Over on the right-hand-side of the neck label, we get all the other small print details.
Most prominent of all, are this lagers vital statistics. The bottle holds the less than common 275 millilitres. And you’ll need to drink plenty of them, because the volume is a paltry 3.8%. This is not going to be a strong, premium lager. Not by a long-shot.
The side-ways text informs us that this was brewed in the EU for Carlsberg’s UJK subsidiary. And it gives their Northampton postal address. Brewed in the EU? So it could have been brewed in Denmark or elsewhere on the continent? Or, the most likely option, it wasn’t. Is it me, or is the phrase “Lager brewed and bottled in the EU for Carlsberg UK” deliberately vague?
Also written sideways are the ever present words “Enjoy Responsibly”. You really have no choice with a lager this weak. There’s a consumer helpline telephone number. The drinkaware web address. And the Carlsberg web address, which is www.carlsberg.co.uk. After having a poke around, I can see where I’ve gone wrong with this bottle. This is regular Carlsberg. What I need is their strong export version, Carlsberg Export. I’ll have to look out for a bottle. Not a can though. Cans make every beer taste of aluminium.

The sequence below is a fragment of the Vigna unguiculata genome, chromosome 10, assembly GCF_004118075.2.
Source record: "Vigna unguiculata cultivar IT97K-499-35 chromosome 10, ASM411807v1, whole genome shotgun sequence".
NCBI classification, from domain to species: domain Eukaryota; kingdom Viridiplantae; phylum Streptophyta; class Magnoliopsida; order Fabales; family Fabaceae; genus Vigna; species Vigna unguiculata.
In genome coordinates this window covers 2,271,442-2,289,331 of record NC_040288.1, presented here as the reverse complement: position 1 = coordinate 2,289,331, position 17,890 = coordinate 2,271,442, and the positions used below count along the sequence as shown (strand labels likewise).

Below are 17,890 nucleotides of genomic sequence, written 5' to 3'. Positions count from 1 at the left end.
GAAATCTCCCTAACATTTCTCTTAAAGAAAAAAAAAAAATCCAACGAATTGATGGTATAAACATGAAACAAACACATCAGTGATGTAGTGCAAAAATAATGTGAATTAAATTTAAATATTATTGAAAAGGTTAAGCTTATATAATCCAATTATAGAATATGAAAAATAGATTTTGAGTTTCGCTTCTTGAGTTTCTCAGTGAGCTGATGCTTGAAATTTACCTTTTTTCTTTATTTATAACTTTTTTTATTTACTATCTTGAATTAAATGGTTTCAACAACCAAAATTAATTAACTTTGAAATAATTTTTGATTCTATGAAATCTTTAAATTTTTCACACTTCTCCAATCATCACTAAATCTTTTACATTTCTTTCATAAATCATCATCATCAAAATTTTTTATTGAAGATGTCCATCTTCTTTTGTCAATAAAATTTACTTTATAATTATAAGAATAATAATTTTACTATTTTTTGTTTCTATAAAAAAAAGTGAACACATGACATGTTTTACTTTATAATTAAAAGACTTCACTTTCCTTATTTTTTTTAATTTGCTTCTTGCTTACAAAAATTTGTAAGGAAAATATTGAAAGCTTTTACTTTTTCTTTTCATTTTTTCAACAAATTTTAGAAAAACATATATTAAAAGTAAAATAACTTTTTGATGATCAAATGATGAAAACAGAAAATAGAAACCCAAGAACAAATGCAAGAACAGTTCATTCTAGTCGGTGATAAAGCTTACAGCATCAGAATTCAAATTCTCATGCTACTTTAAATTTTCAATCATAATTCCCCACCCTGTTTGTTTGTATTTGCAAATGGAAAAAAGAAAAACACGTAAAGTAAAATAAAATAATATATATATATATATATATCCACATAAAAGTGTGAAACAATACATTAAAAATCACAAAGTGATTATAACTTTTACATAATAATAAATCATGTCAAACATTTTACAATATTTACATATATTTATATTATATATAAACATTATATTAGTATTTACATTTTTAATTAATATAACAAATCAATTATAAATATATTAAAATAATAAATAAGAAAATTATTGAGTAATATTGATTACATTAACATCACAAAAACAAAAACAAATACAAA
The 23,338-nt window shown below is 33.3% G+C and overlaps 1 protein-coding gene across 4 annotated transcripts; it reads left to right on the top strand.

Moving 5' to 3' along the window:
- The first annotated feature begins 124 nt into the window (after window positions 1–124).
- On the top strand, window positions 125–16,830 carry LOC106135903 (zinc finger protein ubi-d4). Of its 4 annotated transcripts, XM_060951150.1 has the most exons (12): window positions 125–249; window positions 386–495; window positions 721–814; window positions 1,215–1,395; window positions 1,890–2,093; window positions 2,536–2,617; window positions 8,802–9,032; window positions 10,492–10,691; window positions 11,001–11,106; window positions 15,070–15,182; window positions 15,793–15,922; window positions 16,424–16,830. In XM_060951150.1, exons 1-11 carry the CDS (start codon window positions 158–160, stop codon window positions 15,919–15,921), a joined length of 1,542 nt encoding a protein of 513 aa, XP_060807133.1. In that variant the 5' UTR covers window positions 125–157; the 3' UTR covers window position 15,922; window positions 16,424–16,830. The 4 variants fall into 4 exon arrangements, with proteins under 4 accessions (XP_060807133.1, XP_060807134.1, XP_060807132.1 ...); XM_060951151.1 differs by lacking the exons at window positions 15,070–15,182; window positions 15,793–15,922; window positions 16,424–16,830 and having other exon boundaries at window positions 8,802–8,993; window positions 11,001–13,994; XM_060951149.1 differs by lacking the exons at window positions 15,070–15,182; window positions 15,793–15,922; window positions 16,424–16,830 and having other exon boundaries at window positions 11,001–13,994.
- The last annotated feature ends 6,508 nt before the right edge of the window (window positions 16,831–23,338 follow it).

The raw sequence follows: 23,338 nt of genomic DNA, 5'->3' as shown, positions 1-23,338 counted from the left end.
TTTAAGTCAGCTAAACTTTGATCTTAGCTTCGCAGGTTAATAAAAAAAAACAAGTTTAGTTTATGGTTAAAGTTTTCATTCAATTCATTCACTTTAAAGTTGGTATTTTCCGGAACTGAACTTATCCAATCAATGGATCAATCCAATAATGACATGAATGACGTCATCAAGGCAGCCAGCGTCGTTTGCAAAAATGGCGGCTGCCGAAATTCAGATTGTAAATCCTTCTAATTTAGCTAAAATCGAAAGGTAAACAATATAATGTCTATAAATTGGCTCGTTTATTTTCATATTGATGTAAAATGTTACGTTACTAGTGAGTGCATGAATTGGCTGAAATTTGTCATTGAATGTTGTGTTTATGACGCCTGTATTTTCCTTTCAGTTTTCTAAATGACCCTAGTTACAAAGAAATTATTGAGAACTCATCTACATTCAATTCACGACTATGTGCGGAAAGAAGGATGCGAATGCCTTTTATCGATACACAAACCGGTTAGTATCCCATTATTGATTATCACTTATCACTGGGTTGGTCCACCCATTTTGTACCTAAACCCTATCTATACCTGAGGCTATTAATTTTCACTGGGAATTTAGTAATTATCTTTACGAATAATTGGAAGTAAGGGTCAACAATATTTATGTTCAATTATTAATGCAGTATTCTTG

Down to the front label now.
And in contrast to the crowded neck label, everything is calm, peaceful and Danish. I like the green-ness. It goes well with the green bottle glass. The “Carlsberg” name and crown prominently hint at the heritage. As do those reassuring words “By Appointment To the Royal Danish Court”. Presumably, that means someone in the Danish Royal household is procuring Carlsberg’s products. But which ones? My money is on their Special Brew.
What else can I say about the front? Not much. There’s a strange looking leaf type symbol. And the words “Copenhagen Denmark”. There is nothing more to describe. Which means that it’s time to open this bottle of lager. And to answer the question… is this the best lager in the world?
Straight after opening the bottle, and before I could pour, something strange happened.